As Guatemala faces its greatest political crisis since the 1980s, behind the scenes, plans for the United States’ Alliance for Prosperity continue to move along. The plan, which was modeled after Plan Colombia, would provide the governments of Guatemala, Honduras and El Salvador – the “northern triangle” of Central America – with an additional $1 billion aid package, on top of existing aid plans, to spur further investment in the region. The expansion of hydroelectric construction projects and the further integration of electric grids are central to the plan, yet these projects threaten indigenous communities’ land rights.
Hydroelectric dams have been presented as renewable, “green” sources of energy, with little to no impact on the environment. But environmental impact reports consistently overlook the deep social and cultural effects of the projects, especially for indigenous Mayan communities.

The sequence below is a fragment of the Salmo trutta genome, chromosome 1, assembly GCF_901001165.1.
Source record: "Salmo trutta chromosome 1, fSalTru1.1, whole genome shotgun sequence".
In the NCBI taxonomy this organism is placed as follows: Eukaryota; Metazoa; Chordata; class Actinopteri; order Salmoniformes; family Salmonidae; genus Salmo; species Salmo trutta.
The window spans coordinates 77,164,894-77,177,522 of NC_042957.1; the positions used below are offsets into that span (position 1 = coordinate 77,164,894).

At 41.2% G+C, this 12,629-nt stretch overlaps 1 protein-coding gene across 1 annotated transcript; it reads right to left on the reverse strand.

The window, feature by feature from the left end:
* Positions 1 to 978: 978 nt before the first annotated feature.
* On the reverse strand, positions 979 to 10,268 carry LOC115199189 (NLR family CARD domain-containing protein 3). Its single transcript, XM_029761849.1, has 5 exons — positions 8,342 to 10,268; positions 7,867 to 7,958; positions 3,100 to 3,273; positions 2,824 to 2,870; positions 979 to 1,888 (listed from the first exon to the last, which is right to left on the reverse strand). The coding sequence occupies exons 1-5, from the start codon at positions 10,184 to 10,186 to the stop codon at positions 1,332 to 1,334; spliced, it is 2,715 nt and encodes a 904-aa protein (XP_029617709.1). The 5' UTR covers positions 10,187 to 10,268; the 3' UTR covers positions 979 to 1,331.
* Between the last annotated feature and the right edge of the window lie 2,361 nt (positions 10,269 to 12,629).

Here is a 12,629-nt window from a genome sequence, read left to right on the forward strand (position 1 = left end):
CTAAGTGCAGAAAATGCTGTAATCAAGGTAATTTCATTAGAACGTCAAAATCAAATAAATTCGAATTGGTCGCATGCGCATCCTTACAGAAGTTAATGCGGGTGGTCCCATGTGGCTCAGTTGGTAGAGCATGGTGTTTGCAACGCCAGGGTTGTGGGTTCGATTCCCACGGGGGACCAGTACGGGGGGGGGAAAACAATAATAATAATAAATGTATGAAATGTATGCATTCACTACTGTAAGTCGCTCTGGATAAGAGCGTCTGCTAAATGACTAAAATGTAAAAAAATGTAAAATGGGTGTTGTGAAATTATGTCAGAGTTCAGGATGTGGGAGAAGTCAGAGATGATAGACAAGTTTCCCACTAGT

According to a 2012 report by the Guatemalan Wholesale Market Administration, Guatemala produces 2.3 gigawatts of energy every year, but consumes only 1.8 gigawatts. The remainder is exported through SIEPAC, a regional energy transportation network that sends power to other Central American countries, Mexico and – reportedly – the United States. Yet despite this energy surplus, many regions across Guatemala still lack access to electricity or any other social services.
Guatemala’s hydroelectric industry has expanded rapidly in the last six years, and it is still growing, with more than 300 hydroelectric projects in progress. In the past, expansion of infrastructure in Guatemala was based on a nationalist model of development. But in the era of neoliberalism, multinational companies have taken the lead on the expansion of projects across the region. Multinational companies from Spain, Honduras and Israel privately fund today’s hydroelectric projects.
The widespread construction of hydroelectric dams has renewed conflicts between transnational corporations – allied with the Guatemalan government – and indigenous Mayan communities, echoing the violence of the past.